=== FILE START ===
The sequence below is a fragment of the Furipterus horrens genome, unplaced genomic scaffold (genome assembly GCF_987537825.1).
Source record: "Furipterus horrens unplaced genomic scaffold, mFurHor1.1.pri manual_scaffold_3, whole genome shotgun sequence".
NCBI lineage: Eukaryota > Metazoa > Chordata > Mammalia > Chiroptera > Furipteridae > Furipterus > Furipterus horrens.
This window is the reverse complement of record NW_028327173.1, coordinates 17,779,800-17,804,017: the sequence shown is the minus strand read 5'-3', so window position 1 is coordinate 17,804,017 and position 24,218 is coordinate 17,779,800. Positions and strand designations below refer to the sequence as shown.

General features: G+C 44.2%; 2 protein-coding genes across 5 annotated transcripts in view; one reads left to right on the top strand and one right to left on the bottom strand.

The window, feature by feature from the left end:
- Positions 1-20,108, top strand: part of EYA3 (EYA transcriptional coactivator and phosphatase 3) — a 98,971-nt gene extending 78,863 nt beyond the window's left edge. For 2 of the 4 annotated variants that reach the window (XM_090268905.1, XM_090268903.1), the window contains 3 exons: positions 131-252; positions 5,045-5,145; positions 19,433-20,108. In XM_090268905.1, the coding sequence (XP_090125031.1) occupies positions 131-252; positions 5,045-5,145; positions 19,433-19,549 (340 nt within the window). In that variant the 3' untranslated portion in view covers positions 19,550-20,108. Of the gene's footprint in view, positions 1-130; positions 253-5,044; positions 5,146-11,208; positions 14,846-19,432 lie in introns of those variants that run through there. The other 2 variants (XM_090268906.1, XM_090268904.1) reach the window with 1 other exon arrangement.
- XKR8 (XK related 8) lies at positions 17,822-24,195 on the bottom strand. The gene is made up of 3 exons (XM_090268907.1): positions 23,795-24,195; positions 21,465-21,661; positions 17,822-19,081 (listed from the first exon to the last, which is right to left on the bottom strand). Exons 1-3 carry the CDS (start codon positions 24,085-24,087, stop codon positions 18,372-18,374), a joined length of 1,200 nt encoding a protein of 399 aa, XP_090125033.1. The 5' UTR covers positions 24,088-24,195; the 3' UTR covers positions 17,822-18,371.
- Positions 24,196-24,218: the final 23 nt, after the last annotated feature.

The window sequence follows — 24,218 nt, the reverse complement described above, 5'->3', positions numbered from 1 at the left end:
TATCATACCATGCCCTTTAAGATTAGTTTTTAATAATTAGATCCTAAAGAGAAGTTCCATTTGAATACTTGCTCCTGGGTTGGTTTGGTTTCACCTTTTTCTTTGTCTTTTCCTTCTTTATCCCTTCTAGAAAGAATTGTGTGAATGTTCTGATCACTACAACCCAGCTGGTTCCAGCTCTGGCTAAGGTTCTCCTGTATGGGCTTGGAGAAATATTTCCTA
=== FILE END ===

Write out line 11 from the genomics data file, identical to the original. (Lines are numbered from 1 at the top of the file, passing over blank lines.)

TATCATACCATGCCCTTTAAGATTAGTTTTTAATAATTAGATCCTAAAGAGAAGTTCCATTTGAATACTTGCTCCTGGGTTGGTTTGGTTTCACCTTTTTCTTTGTCTTTTCCTTCTTTATCCCTTCTAGAAAGAATTGTGTGAATGTTCTGATCACTACAACCCAGCTGGTTCCAGCTCTGGCTAAGGTTCTCCTGTATGGGCTTGGAGAAATATTTCCTA